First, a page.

Here at Food To Glow we are omnivores, but because of my work as a cancer health educator I know from professional and personal experience the health value of eating a largely plant-centred diet. That is, a diet built around what we can pull from the ground and pluck from a tree.
I am using the word we loosely.
And I try and practise what I preach. Most of my recipes are vegetarian and vegan because that is how my family and I eat eat ninety-five per cent of the time. We eat this way not only because is it healthy, good for the environment, colourful, and cheaper, it is pretty delicious too. Most of the time! There have been a few dodgy experiments that haven’t made it here. My Instagram feed is a public record of where my failed would-be recipes are born and die…
All week here on Food To Glow we will be celebrating and revelling in National Vegetarian Week. If you pop in any day this week you should see a new recipe, mostly easy-peasy, and all made for sharing. I hope to link up to others that are posting colourful, healthy and lip-smacking recipes too. So, come on over every day if you can for not only my recipes, but links to others’ recipes too.
Just to do a little PSA, if you are a regular here then I don’t need to tell you the benefits of eating more vegetables, fruits, herbs, whole grains, legumes, nuts and seeds. The only thing I would just emphasise is that there are a slew of statistics to endorse reaching for a vegetable kebab over wolfing down a well-done burger (sorry fans of In-N-Out Burger) – lower risk of early death, lower weight, lower risk of numerous cancers, stroke, heart disease, osteoarthritis, gout – I could go on, but you get the picture.
Instead of dwelling on the health aspects, or touching on the ethical issues, I will keep it light and luscious by posting a new vegetarian or vegan recipe all week.
Today I bring you crispy fat pastry borek ‘cigars’ (and a crispy fat tray bake) filled with a tangle of wild (or mild) greens, chickpeas, creamy ricotta-feta and some heady Middle Eastern spices. This borek leans towards Turkey with its use of wild greens and creamy-sharp cheese, but many countries that used to be players in the Ottoman empire have their own versions – usually meaty. But the shape and phyllo are the main things about a borek. Often fried, it is easy to achieve the bliss-inducing crunch and taste of the typical fried pastry by slicking with olive oil and whacking in a hot oven. Wrap yours in a square of parchment paper, close your eyes and you might just find yourself strolling through a thronging market, being jostled and enticed in equal measure.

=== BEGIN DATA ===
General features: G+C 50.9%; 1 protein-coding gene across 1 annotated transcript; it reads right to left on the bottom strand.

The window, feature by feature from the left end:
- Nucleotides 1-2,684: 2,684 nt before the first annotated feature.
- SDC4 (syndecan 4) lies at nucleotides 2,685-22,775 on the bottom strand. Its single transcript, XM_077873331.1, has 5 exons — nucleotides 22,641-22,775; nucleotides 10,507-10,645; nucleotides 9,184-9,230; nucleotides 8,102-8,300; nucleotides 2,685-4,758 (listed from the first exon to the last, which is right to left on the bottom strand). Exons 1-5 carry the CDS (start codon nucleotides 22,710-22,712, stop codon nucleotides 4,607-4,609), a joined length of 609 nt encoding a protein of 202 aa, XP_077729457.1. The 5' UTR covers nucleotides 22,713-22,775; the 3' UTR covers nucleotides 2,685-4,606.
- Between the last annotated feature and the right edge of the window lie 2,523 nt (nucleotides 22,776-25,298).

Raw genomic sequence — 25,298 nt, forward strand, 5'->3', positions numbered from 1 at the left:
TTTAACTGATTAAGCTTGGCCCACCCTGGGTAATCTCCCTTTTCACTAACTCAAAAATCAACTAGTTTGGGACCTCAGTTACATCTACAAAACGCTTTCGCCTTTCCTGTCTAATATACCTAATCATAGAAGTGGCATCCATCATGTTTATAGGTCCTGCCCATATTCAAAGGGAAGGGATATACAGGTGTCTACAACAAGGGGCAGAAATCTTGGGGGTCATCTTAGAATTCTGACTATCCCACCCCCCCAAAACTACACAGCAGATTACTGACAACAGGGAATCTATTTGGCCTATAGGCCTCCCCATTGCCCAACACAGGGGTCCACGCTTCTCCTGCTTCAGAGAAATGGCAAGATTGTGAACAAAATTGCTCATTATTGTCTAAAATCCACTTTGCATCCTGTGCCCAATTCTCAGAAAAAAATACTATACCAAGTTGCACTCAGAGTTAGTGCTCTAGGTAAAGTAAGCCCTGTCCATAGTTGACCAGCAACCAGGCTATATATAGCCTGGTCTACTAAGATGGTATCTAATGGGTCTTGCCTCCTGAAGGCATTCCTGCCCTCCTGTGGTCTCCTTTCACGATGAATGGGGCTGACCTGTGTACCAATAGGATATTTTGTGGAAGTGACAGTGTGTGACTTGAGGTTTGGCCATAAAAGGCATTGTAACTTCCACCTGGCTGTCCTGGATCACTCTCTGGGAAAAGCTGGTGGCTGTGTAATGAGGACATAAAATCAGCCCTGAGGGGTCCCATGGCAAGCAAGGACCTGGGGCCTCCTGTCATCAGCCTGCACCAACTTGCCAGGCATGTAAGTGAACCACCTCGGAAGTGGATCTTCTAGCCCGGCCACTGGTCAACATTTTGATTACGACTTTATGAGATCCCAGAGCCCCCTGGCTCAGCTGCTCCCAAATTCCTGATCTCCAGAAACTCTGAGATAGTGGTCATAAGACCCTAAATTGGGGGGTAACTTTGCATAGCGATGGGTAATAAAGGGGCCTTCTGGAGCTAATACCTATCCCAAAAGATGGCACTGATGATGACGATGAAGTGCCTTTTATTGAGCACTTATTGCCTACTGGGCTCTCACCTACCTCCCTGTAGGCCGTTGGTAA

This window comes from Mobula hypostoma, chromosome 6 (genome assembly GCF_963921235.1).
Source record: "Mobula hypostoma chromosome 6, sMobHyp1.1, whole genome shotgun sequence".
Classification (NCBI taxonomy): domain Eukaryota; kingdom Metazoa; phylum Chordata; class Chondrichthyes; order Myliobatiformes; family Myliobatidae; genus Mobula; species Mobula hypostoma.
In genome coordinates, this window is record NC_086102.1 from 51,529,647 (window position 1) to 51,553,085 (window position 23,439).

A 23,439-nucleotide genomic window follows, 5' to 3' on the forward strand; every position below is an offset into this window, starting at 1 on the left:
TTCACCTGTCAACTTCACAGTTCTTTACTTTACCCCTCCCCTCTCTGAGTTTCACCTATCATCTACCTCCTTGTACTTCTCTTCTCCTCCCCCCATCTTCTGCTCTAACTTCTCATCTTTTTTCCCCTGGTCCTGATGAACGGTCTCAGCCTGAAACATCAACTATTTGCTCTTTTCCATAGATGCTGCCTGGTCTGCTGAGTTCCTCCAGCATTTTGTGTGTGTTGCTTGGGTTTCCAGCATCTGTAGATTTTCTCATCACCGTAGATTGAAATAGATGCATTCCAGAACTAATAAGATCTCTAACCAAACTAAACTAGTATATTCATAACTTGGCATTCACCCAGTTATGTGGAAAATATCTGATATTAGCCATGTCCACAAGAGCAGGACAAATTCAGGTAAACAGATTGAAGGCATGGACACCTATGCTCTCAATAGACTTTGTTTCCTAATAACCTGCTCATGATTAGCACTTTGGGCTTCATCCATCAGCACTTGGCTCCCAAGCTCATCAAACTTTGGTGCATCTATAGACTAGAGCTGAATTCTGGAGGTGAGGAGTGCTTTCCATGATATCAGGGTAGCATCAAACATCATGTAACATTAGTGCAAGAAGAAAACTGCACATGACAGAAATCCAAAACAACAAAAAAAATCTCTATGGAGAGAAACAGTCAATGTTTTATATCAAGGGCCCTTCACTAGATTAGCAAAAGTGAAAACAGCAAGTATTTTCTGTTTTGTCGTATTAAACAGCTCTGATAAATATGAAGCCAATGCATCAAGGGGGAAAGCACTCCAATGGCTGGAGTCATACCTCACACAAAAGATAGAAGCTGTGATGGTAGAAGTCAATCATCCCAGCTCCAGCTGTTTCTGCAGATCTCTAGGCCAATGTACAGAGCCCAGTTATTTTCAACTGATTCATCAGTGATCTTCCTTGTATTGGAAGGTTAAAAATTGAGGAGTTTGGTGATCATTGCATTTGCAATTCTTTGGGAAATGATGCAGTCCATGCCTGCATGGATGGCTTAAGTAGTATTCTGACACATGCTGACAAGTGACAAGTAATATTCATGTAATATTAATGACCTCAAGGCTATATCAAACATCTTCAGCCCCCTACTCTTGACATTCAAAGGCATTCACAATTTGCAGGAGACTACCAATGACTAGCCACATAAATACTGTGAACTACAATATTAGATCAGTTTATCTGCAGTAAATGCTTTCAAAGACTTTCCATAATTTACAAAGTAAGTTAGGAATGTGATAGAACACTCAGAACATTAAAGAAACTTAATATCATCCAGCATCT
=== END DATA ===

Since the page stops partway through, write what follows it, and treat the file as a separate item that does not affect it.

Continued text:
We can all dream, can’t we?
Back tomorrow with a sassily-dressed rainbow salad, to eat on its own or with other tasty salads.
Wild Greens, Chickpea and Ricotta-Feta Borek
This recipe is inspired by Yotam Ottolenghi (do I even need a link here?!), but more especially Silvena Rowe, a much-underrated London-based Bulgarian-Turkish chef who specialises in Eastern Mediterranean food. She’s an entertaining and forthright regular on BBC’s Saturday Kitchen – love her. You can make this borek wild or mild, depending on your access to fresh nettles. The dried berries are not necessary but I love the spike of sweet-sour they bring to this overtly savoury pastry.
500g of young chard, kale and young nettles OR spinach and watercress or rocket*
2 tbsp olive oil
2 tbsp za’atar spice blend, plus extra for top (I have a recipe – buried in the main recipe; or buy it at good food shops)
Juice and zest of 1 small unwaxed lemon
1 tin of chickpeas, drained (save the liquid to make this for dessert!) OR equivalent in podded broad beans/fava beans
Palmful of dried barberries or sour cherries (optional)